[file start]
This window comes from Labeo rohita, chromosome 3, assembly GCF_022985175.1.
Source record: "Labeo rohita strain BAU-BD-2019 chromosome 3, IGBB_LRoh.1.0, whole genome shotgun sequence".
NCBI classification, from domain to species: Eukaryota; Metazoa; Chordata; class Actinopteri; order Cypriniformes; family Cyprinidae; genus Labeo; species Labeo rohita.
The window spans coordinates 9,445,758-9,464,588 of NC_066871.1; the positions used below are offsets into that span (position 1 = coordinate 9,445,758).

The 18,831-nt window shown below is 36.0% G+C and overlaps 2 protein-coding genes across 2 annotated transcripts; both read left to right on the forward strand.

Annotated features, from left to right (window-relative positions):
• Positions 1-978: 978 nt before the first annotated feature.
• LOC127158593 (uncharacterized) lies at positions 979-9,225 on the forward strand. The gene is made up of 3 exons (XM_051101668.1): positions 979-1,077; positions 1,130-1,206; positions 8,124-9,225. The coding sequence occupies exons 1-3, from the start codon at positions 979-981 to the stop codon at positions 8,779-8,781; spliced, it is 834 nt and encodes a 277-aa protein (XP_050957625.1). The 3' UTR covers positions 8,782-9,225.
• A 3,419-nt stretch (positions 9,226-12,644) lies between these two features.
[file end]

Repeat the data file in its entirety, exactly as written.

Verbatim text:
This window comes from Labeo rohita, chromosome 3, assembly GCF_022985175.1.
Source record: "Labeo rohita strain BAU-BD-2019 chromosome 3, IGBB_LRoh.1.0, whole genome shotgun sequence".
NCBI classification, from domain to species: Eukaryota; Metazoa; Chordata; class Actinopteri; order Cypriniformes; family Cyprinidae; genus Labeo; species Labeo rohita.
The window spans coordinates 9,445,758-9,464,588 of NC_066871.1; the positions used below are offsets into that span (position 1 = coordinate 9,445,758).

The 18,831-nt window shown below is 36.0% G+C and overlaps 2 protein-coding genes across 2 annotated transcripts; both read left to right on the forward strand.

Annotated features, from left to right (window-relative positions):
• Positions 1-978: 978 nt before the first annotated feature.
• LOC127158593 (uncharacterized) lies at positions 979-9,225 on the forward strand. The gene is made up of 3 exons (XM_051101668.1): positions 979-1,077; positions 1,130-1,206; positions 8,124-9,225. The coding sequence occupies exons 1-3, from the start codon at positions 979-981 to the stop codon at positions 8,779-8,781; spliced, it is 834 nt and encodes a 277-aa protein (XP_050957625.1). The 3' UTR covers positions 8,782-9,225.
• A 3,419-nt stretch (positions 9,226-12,644) lies between these two features.